The House and Senate committees that oversee higher education policy this week held their first hearings in 2019 on reauthorizing the Higher Education Act (HEA). The HEA authorizes various programs within the Department of Education, including the federal aid programs that support students pursuing a postsecondary education, and has not been renewed since 2008.
House Committee on Education and Labor Chair Bobby Scott (D-VA) held the first of five scheduled bipartisan HEA hearings Wednesday on the topic, “The Cost of College: Student Centered Reforms to Bring Higher Education Within Reach.” The committee previewed some of the topics covered in a report released the Friday before the hearing. That report concluded that though there are issues with the affordability of higher education, a college degree has significant value.
At the hearing, a panel of speakers discussed a range of challenges facing low-income students in accessing higher education, as well as the factors driving rising tuition rates. Particular attention was paid to the large role state disinvestment in public higher education plays in college costs, as well as the role state programs (particularly in North Carolina and Tennessee) have played in holding down costs for low-income students. The panel also included a low-income student who detailed the challenges she faced in completing her associate’s degree and transferring to a four-year institution, and the assistance she needed (including food and housing supports) beyond financial aid.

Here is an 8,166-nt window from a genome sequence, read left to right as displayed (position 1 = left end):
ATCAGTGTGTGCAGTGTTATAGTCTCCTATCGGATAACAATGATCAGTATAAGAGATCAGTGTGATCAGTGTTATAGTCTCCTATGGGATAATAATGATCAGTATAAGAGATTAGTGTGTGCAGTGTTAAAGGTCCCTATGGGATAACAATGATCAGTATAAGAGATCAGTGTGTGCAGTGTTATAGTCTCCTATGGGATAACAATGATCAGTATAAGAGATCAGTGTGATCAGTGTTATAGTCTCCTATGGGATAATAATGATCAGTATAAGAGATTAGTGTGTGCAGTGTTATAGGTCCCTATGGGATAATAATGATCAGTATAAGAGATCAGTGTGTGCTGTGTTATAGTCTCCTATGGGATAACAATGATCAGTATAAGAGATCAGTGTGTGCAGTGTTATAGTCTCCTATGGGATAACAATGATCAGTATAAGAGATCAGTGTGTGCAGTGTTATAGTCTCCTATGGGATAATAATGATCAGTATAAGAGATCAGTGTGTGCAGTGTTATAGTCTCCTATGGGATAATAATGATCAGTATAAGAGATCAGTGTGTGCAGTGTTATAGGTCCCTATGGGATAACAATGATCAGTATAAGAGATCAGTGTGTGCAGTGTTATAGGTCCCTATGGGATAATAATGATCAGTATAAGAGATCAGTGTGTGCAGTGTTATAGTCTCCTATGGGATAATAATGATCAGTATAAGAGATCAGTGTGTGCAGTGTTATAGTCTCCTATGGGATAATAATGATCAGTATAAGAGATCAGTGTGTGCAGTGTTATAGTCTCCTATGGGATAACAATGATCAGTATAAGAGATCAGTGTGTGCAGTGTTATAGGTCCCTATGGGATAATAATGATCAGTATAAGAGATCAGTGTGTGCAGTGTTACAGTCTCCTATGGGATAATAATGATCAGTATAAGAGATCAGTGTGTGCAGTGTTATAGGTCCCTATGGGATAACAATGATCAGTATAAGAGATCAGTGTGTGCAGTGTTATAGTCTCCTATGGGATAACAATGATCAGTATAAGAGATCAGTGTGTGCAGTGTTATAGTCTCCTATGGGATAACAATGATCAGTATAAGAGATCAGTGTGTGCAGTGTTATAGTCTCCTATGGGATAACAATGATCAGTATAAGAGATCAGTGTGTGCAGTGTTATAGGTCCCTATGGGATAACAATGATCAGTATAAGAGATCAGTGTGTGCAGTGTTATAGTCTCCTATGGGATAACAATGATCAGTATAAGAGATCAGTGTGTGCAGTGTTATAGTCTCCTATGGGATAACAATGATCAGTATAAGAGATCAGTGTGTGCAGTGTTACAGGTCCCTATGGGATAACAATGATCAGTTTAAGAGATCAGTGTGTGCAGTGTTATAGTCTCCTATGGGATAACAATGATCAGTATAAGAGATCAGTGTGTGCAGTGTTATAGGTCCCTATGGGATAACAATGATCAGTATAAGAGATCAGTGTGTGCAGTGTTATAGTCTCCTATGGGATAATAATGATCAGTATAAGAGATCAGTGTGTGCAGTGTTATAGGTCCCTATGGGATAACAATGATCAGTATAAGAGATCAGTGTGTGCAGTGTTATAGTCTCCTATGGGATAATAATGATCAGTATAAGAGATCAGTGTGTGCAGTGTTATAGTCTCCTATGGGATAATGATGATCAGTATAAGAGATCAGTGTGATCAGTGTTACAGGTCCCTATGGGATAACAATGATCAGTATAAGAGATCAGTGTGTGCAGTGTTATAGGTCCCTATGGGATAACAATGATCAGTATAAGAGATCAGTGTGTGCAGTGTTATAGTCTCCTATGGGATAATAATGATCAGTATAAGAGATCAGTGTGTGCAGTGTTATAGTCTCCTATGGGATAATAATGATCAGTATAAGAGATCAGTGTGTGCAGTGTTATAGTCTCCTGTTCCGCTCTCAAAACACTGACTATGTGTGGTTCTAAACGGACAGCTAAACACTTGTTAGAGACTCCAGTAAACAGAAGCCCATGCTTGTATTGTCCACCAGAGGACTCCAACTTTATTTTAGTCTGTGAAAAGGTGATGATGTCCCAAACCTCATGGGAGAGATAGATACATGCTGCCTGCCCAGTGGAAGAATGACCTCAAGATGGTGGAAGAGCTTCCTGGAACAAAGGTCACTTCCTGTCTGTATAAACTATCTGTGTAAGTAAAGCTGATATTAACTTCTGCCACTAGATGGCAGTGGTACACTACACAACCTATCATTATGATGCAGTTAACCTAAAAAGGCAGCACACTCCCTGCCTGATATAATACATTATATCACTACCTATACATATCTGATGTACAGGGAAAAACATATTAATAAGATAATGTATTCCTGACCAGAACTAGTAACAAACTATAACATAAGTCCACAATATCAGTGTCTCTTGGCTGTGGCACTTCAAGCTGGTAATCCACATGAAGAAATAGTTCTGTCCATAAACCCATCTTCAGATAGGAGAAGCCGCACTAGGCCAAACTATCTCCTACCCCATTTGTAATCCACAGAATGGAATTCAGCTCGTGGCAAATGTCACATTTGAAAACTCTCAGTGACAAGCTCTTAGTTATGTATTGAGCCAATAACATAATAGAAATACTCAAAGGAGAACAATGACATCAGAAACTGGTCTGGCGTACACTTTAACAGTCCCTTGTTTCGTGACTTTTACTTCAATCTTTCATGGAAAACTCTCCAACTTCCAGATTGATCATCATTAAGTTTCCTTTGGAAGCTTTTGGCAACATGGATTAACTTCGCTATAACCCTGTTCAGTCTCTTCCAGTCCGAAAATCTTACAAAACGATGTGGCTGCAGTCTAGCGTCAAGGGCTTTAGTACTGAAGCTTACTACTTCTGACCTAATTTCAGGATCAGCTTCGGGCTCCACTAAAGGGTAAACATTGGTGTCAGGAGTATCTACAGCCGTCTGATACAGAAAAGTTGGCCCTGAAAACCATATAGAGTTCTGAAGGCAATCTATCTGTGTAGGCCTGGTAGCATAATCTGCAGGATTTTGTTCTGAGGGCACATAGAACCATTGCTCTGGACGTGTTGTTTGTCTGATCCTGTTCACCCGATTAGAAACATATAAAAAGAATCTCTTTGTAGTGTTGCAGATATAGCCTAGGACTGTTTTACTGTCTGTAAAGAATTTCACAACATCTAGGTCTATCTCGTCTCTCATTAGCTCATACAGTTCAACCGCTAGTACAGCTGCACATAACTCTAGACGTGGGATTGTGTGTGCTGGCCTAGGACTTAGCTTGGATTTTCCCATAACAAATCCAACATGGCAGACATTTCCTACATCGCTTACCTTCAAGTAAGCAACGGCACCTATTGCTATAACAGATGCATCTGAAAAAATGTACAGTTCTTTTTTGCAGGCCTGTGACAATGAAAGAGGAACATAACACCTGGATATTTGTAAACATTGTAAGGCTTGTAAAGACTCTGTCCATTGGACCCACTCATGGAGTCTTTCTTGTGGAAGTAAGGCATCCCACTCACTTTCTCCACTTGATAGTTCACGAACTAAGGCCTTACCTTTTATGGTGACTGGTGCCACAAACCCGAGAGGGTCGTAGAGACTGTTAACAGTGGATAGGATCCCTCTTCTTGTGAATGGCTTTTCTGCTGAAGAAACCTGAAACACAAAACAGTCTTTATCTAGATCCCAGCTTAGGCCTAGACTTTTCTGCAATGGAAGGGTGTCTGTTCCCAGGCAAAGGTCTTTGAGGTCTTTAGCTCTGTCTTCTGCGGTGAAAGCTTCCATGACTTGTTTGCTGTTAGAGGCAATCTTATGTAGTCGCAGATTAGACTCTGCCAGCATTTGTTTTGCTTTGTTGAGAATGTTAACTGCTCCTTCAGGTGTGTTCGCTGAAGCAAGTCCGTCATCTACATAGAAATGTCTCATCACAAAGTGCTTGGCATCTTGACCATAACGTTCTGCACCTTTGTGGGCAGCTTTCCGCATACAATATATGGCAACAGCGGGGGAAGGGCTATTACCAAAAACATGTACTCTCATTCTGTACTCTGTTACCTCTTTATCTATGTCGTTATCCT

Meanwhile, the Senate Health, Education, Labor and Pensions (HELP) committee held a hearing Tuesday on “Reauthorizing the Higher Education Act: Simplifying the FAFSA and Reducing the Burden of Verification,” picking up where it left off in the 115th Congress. The hearing reflected the longstanding interest of Committee Chair Lamar Alexander (R-TN) in revising and simplifying the Free Application for Federal Student Aid, or FAFSA. Committee members heard from a panel of experts in student financial aid about their experiences working with students applying for college and the challenges imposed by the complexity of the current system. Both Alexander and Sen. Patty Murray (D-WA), the ranking Democrat, have laid out their HEA priorities in recent speeches, and there is strong bipartisan consensus on the necessity of simplifying and streamlining the FAFSA.
For more information on HEA reauthorization, click here.